as noun refers to the noun my hair that show that the hair is fall of and the word
mbrodol (derrivative meaning) in the second sentence as noun refers to the noun
my pillow and show that the kapok of the pillow is out.
So the word mbrodol in the first sentence tell us about the hair condition
that is fall off. And the word mbrodol in the second sentence tell us about the
pillow condition that is out of its kapok.
Data 09
1. Kembangku layu
My flower is dead
Bungaku layu
2. Kembang desone ayu -ayu
The girls of the village is beautiful
Gadis-gadis desa itu cantik
Kembang/ flower

flower

girl

(root meanings)

(derivative meanings)

first sentence

second sentence

44

(bunga)

Policemy

(gadis)

The word kembang in the first and second sentences are similar
commonly, but both of them as policemy contain to different meaning based on
the position in a sentence. In the first sentence, the word kembang (root
meaning) as noun refers to the noun layu that show that the flower is dead and
the word kembang (derivative meaning) in the second sentence as noun refers to
the noun deso show that the girl of the village..
So the word kembang in the first sentence tell us about the flower is
dead. And the word kembang in the second sentence tell us about the girl of the
village.
D. Description of Policemy Data in Verb Forms
Data 10
1. Rina ora iso mlayu
Rina cannot run
Rina tidak bisa lari
2. Rina mlayu teko penjara
Rina run away from the jail
Rina kabur dari penjara
Mlayu/run

run

run away

(root meanings)

(derivative meanings)

first sentence

second sentence

45

(lari)
(kabur)

Policemy
(dissapear)

The word mlayu in the first and second sentences are similar commonly,
but both of them as policemy contain to different meaning based on the position
in a sentence. In the first sentence, the word mlayu (root meaning) as verb refers
to the noun Rina and show that Rina cannot run and the word mlayu (derivative
meaning) in the second sentence as verb refers to the noun Rina and show that
Rina cannot run away.
So the word mlayu in the first sentence tell us about Rina condition that
cannot run. And the word mlayu in the second sentence tell us about Rina
condition who runs away from the jail.
Data 11
1. Kelambiku mambu pengo
My clothes is smelt no good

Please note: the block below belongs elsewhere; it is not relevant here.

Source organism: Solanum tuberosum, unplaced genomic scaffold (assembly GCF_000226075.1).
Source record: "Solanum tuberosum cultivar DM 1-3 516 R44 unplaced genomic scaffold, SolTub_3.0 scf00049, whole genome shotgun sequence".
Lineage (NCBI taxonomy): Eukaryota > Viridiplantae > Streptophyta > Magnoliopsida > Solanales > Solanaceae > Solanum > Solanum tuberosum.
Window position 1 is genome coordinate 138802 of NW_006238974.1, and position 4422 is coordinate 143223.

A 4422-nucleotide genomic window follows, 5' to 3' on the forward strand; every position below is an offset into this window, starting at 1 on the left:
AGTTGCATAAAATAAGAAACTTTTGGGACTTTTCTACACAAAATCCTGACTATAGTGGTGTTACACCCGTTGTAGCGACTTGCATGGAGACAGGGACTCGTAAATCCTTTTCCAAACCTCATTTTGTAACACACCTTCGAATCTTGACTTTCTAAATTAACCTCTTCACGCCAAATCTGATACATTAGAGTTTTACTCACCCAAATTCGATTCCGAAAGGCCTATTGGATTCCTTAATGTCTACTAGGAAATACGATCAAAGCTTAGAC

Bajuku berbau tidak sedap
2. Jangane arep mambu
The vegetable will be spoiled
Sayurnya mau basi
Mambu/smelt

smelt

spoiled

(root meanings)

(derivative meanings)

first sentence

(berbau)
(basi)

second sentence

Policemy

46

The word mambu in the first and second sentences are similar commonly,
but both of them as policemy contain to different meaning based on the position
in a sentence. In the first sentence, the word mambu (root meaning) as verb
refers to the noun my clothes that show that the clothes is smelt and the word
mambu (derivative meaning) in the second sentence as verb refers to the
vegetable and show that the vegetable is spoiled.
So the word mambu in the first sentence tell us about clothes condition is smelt
no so good. And the word mambu in the second sentence tell us about vegetable
condition is spoiled.
Data 12
1. Bijianku medon meneh
My score is low again
Nilaiku turun lagi
2. Arek iku medon tekok wet kelopo
The child go down from the coconut tree
Anak itu turun dari pohon kelap
Medon/low

low

go down

(root meanings)

(derivative meanings)

first sentence

(nilai)
dari pohon)

second sentence

Policemy

(turun

The word medon in the first and second sentences are similar commonly,
but both of them as policemy contain to different meaning based on the position
in a sentence. In the first sentence, the word medon (root meaning) as verb refers

47

to the noun child (arek) that show that the child go down from the top of
coconut tree down to the was low and the word medon (derivative meaning) in
the second sentence as verb refers to the noun bijianku that show that the value
(score).
So the word medon in the first sentence tell us about the child who climb
is to go down from the top of coconut tree. And the word medon in the second
sentence tell us about the score who are gotten by people is low.
Data 13
1. Budi nyekel aret
Budi hold on the knife of rubber trees
Budi memegang arit
2. Nangwengngi wong-wong podo nyekel maling
Last night the people under arrest the thief
Tadi malam orang-orang menangkap pencuri
Nyekel/hold on

hold on

under arrest

(root meanings)

(derivative meanings)

first sentence

(memegang)
(menangkap)

second sentence

Policemy

The word nyekel in the first and second sentences are similar commonly,
but both of them as policemy contain to different meaning based on the position
in a sentence. In the first sentence, the word nyekel (root meaning) as verb refers
to the noun aret (knife of rubber trees) and show that aret (knife of rubber trees)